Doughton Park in Winter

Doughton Park in Winter

On New Year's weekend between 2016 and 2017 I went winter backpacking in Doughton Park. Terri and I did not miss any big parties because of our habit of going to bed about 8 p.m. most evenings. I had been backpacking a month earlier in Grayson Highland State Park, VA, and was a little unprepared when I was surprised by several inches of snow. I planned this trip to practice my winter camping techniques, and to use some cold weather gear that rarely sees any action.


As often happens, I was going solo. I have a hard time recruiting fellow campers to sleep out overnight in mid-winter.

My itinerary was Saturday morning to park where Longbottom Road crosses Basin Creek. From there I backpacked northwest on the Grassy Gap Fire Road to where several other trails join Grassy Gap, including Bluff Ridge Trail and Basin Creek Trail. At the intersection is located the backcountry designated camp sites. I camped in the site at the northwest corner of the camp ground, nearest to the creek. After setting up camp I made a hot lunch of chicken noodle soup supplemented with beef jerky.

Saturday afternoon I hiked a ways up the Basin Creek Trail towards Caudill cabin. This trail crosses the creek dozens of times, some of which crossings are a little sketchy ' meaning a hiker might get his feet wet ' not a good thing in mid-winter. At a particularly deep ford I turned back to camp.

That evening I filtered three quarts of water from the creek, which lasted me the rest of the weekend. Then I set up my cozy shop in the big (three person) Black Diamond Mega Light tent. Besides the usual gear needed for any trip, I took a Crazy Creek chair, which is based on folding up a ThermaRest inflatable sleeping pad and inserting it in the nylon fabric cover. I also had two foam sleeping pads for insulation from the ground. Then I lit a Snow Peak lantern, which conveniently runs off the same gas canister as my cook stove, and further conveniently produces heat as well as light. I also lit my Zippo hand warmer and kept it in my pocket. Reading a Guns & Ammo magazine kept me occupied until dusk.

For supper I ate a sweet and sour pork freeze dried dinner and drank a quart of Instant Breakfast in powdered milk. It was dark by 5:20 p.m., so I got in my thick, lofty L.L. Bean down sleeping bag and hit the rack. At first I was on the edge of too cold and snugged the sleeping bag up to my chin. But for some strange reason, several times during the middle of the night, I got hot and had to unzip my bag. I don't know if it was the weather or my metabolism.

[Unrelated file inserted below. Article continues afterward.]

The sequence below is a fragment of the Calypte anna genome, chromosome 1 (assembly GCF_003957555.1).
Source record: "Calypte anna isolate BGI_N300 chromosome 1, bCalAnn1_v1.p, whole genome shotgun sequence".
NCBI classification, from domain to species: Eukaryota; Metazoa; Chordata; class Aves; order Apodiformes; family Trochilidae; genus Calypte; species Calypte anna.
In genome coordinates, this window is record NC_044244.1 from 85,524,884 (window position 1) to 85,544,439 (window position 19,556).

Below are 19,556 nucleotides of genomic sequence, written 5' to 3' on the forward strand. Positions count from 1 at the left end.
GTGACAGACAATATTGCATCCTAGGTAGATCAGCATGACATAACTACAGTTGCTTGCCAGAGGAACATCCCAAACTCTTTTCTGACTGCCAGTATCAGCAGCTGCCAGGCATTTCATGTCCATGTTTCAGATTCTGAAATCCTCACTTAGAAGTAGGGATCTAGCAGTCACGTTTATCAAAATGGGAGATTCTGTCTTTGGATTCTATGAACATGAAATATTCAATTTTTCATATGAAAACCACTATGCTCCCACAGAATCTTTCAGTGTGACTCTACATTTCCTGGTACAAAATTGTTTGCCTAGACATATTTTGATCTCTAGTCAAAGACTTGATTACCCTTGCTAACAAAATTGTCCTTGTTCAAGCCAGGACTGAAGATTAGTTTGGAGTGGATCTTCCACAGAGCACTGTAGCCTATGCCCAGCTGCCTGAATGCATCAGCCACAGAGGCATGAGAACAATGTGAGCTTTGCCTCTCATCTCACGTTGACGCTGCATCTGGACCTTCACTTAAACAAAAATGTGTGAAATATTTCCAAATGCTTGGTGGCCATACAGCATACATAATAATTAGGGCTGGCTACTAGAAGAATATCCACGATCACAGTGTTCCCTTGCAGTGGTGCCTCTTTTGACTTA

Sunday morning I broke camp and backpacked out. Along the way I put in some more mileage and altitude gain by hiking up the Cedar Ridge Trail towards the Brinegar Cabin. Then I made it back to the truck in early afternoon.

I have found as I get older that several things get harder to manage. One is my sleep apnea. If I don't have my CPAP machine, which requires an electrical outlet, then I sleep poorly and wake often to my own heavy snoring. I am investigating a lighter, smaller CPAP machine which can run off a battery that is barely portable enough to consider taking backpacking. My brother-in-law Robin Brown showed me this machine. But it costs about $500 so I have not yet sprung for that expense.

Another problem is my breathing dysfunction. I have written about that issue several times on this web site, and it is apparently not going away. If I go on a solo trip, then I can plan the speed, route, altitude gain and so forth to suit my ability. But if I go with anybody else, they are usually frustrated by my slow progress and frequent rest stops. It is a tough dilemma.

The third problem I encountered on this trip is my big fat belly. In the last several years I have gained about 30 pounds, with almost all of it under my belt. If I need to bend over or squat down to light a stove or tie my boots, it cuts off my breathing and I feel like I am nearly choking to death. Last weekend I went snow skiing on Beech Mountain and my belly caused several miserable experiences. My skis do not have the usual alpine bindings, but are telemark bindings. When I want to attach my boots to the bindings, I cannot just step on them and click in like alpine bindings. Rather, I have to squat down and raise (not lower) my boot heel, feel around under the boot for the telemark cable binding, find the plastic lever, pull the lever over the boot heel and, using great force, snap the lever upward over the boot heel lip. When I cannot even bend down to the ground or breath, this is a nearly impossible maneuver and close to painful situation. Then I have to do it a second time on the other boot.

This trip to Doughton Park I finally reached a watershed situation where I could not fasten my pants waistband closed. These are fairly expensive, high quality L.L. Bean insulated Gore-Tex pants made specifically for winter backpacking, so I cannot substitute any other bigger pants for them. I had to leave the waist band open and depend on my belt to keep them from falling down to my knees. What happened is that when I put on my backpack, the waistband pushed down my pants belt about 4 inches to the middle of my butt. I had to hike along, yanking up my pants every 10 seconds, like a black teenage boy on the sidewalk in the 'hood. Frustrating and irritating.

So, what to do next? Buy a portable CPAP machine. And lose 30 pounds!

Bob Laney

Written by:

Bob is the site curator and writer of Blue Ridge Outing. Since starting the Blue Ridge Outing travel blog in 2002, Bob has written, recorded and documented countless expeditions in the US and around the world.